In reviewing the different materials with their advantages and disadvantages, the patient had selected acrylic with a metal frame to be the material for the definitive prosthesis. Once this decision has been made, the fabrication has been quite straight forward as we still have the a verified model from before, an index of the provisional implant bridge as well as the digital scan of the case with and without the provisional prosthesis which has been tried and tested in the mouth for comfort, aesthetic and function. The only modification is to design a framework that will raise the intaglio surface occlusally to allow a space for home care.

The patient has been sent the digital view of the proposed framework and approved with such design. The framework was subsequently milled in titanium using CAD/CAM technology.

Fabrication of metal framework (milled bar)

Fig. 42

Fig. 43

Fig. 44

Try in milled titanium bar

Fig. 45

The titanium metal framework was tried in to ensure a passive fit. Radiographs were taken to confirm the positive seat of the framework to all the implants
The titanium metal framework was tried in to ensure a passive fit. Radiographs were taken to confirm the positive seat of the framework to all the implants

Fig. 46 

Fig. 47

Fig. 48

Fig. 49

Fig. 50

The titanium metal framework was tried in to ensure a passive fit. Radiographs were taken to confirm the positive seat of the framework to all the implants.

Try in of titanium milled bar with teeth

Fig. 51

The next step is to transfer the teeth set up to the metal framework and to confirm the jaw relation and the aesthetic tooth arrangement with the patient.
The next step is to transfer the teeth set up to the metal framework and to confirm the jaw relation and the aesthetic tooth arrangement with the patient.

Fig. 52

Fig. 53

Fig. 54

The next step is to transfer the teeth set up to the metal framework and to confirm the jaw relation and the aesthetic tooth arrangement with the patient.

Delivery of Implant Supported Fixed Prosthesis

Fig. 55

Once the set up has been confirmed, the final processing of the acrylic will be completed on the framework and prepared for the final delivery.
Once the set up has been confirmed, the final processing of the acrylic will be completed on the framework and prepared for the final delivery.

Fig. 56

Fig. 57

Fig. 58

Fig. 59

Fig. 60

Once the set up has been confirmed, the final processing of the acrylic will be completed on the framework and prepared for the final delivery.

Post delivery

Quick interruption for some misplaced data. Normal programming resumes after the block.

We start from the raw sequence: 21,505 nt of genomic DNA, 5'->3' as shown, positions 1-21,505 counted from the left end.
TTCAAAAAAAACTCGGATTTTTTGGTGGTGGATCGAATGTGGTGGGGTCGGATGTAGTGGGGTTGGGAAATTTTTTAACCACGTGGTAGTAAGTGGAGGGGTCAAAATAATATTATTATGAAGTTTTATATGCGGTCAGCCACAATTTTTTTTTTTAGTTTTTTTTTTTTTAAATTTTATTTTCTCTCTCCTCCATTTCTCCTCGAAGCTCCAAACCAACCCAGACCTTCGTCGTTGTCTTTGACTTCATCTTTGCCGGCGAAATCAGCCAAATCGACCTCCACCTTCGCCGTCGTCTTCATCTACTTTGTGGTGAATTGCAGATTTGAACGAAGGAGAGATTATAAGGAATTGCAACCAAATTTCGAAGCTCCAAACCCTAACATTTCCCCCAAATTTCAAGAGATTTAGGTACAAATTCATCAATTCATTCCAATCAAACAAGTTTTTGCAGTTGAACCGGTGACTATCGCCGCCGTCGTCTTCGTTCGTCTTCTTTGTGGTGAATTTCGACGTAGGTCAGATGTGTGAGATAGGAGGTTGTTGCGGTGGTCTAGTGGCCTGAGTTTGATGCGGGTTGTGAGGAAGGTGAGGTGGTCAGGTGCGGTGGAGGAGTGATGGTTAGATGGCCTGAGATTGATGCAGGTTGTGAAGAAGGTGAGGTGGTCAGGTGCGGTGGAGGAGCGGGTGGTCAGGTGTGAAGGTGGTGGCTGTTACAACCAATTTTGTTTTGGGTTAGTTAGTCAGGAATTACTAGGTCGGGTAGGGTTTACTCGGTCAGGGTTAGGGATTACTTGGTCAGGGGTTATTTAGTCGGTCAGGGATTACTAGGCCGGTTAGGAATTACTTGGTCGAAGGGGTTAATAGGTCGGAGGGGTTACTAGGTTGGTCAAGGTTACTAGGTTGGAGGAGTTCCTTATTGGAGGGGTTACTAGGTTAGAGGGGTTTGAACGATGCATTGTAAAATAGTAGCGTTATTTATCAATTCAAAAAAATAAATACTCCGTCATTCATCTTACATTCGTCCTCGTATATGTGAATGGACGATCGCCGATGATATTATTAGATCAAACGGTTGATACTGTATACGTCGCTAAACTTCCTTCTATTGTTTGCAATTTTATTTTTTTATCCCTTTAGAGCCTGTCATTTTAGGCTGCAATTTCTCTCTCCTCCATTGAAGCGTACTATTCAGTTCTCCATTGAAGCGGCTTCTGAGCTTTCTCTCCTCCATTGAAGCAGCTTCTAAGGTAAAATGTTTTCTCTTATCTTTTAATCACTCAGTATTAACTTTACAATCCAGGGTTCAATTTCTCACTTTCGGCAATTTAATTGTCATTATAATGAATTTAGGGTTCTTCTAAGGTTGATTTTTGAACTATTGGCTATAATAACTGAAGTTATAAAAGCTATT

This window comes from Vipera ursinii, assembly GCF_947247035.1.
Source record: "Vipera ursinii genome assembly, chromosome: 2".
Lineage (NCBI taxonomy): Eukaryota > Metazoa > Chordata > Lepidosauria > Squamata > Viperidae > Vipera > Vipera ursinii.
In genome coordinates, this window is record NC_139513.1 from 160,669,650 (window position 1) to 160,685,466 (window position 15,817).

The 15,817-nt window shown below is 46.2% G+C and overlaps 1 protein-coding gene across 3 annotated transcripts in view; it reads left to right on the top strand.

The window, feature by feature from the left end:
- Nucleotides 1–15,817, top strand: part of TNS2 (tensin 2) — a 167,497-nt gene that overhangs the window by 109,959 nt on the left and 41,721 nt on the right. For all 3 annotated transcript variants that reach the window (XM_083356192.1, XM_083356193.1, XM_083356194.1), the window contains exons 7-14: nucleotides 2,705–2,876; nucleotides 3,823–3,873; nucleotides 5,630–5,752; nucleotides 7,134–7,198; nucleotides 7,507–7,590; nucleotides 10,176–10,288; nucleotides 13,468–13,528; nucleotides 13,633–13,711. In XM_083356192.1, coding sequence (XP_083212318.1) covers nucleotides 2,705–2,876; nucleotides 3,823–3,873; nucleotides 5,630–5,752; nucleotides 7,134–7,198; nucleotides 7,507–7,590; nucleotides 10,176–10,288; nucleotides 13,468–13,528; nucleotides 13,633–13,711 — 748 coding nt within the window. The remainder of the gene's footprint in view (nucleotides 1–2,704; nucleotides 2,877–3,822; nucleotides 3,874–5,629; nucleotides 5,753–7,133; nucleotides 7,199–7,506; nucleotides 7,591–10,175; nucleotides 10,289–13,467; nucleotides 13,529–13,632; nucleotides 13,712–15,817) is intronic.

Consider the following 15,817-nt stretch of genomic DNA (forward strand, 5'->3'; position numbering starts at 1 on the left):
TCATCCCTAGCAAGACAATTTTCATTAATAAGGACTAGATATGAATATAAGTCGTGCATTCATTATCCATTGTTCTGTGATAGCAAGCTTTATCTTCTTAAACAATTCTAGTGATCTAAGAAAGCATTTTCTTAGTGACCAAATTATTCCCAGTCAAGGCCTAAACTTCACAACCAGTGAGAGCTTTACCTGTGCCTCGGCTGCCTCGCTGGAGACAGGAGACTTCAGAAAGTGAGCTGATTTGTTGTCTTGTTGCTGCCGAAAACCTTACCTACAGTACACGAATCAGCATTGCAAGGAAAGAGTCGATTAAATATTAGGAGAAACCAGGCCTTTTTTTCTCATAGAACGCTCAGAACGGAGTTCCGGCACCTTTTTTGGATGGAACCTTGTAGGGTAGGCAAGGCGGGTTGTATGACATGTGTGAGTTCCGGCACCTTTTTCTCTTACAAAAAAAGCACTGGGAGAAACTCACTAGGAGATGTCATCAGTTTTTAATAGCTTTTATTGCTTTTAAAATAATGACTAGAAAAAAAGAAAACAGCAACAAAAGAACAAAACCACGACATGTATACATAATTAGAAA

Once the prosthesis has been delivered, the patient has been seen two weeks to evaluate the comfort, function and home care. The patient has been able to demonstrate proper home care and reported to have no discomfort with the prosthesis. The provisional prosthesis was returned to the patient in case maintenance or repair is needed on the definitive prosthesis.

Challenges Encountered During Treatment
In treating these cases with an acquired mandibular defect, due to the pre-existing vertical defect, the available typical drivers were often too short to engage the prosthetic screws through the long clinical crowns. An extra long driver had to be ordered to facilitate treatment during the appointments. At times, the soft tissue interference, the difficulty in negotiating the screws through the long clinical crowns may cause discomfort during the try in appointments. At times, the administration of local anesthesia may be necessary to improve the comfort for the patient.

Summary of Prosthetic Treatment
This article documents the thought process, the treatment consideration as well as the actual treatment provided for a patient who had undergone mandibular reconstruction from a benign but locally aggressive ameloblastoma lesion. The prosthetic treatment provided here is a fixed implant supported solution restoring the patient’s function and aesthetics.

Oral Health welcomes this original article.

LHM Dental Studios is a full-service Toronto dental lab that has been serving the Canadian dental industry for 64 years. Slawek Bilko is the president of LHM

Slawek Bilko, RDT, President
LHM Dental Studios Ltd., 1407 Dufferin St. Toronto, ON M6H 4C7. (416) 924-6684 x 206 Toll Free: (800) 387-0092.

Steve Somerville is the General Manager of DSG Novo, a lab specializing in cutting-edge, digitally-focused practices. DSG Novo has built its industry reputation by pairing digital implant services with a personalized touch. When he’s not spending time in the lab or connecting with customers, Steve enjoys time at the cottage and travelling.

Novo Dental Studio DSG
905-2300 Yonge Street, Toronto, ON M4P 1E4
Phone: (647) 352-6866. Toll-Free Phone: 1-877-374-5227. Fax: (905) 342-2803

Panthera Dental
Andreas Klie, RDT, Sales Director – Ontario and Western Canada
C: 1.905.220.6122
9105 rue John-Simons, Quebec, QC
Canada, G2B 0S6
Phone: + 1 (418) 527-0388
Toll Free: + 1 (855) 233-0388

About Panthera Prosthetic
The Prosthetic division offers the widest variety of CAD/CAM dental prosthetic products on the global market and is renowned for its unprecedented product quality and its ability to offer the most comprehensive compatibility of implant connections and platforms. All Panthera Prosthetic products are 5 µm precision manufactured using high speed 5 axis milling or CNC turning manufacturing and a wide variety of medical materials.


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About the Author

Dr. Leung received her DDS degree at the University of Toronto. She then completed a General Practice Residency at the Boston Medical Center and a Prosthodontics Residency Program at the University of Pittsburgh. Dr. Leung is a prosthodontist in midtown Toronto and York region. She has a long history with prosthodontic education at the University of Toronto and recently joined the Faculty as an Assistant Professor.

Dr. Lee is an oral and maxillofacial surgeon with Crescent Oral Surgery in the Greater Toronto Area. He is a staff surgeon at Mount Sinai Hospital and Centenary Hospital (Scarborough health network). Kris received his dental degree in Toronto, and received his medical degree and oral and maxillofacial surgery certificate from the university of Michigan.

Check out more articles from the 2021 Prosthodontics issue!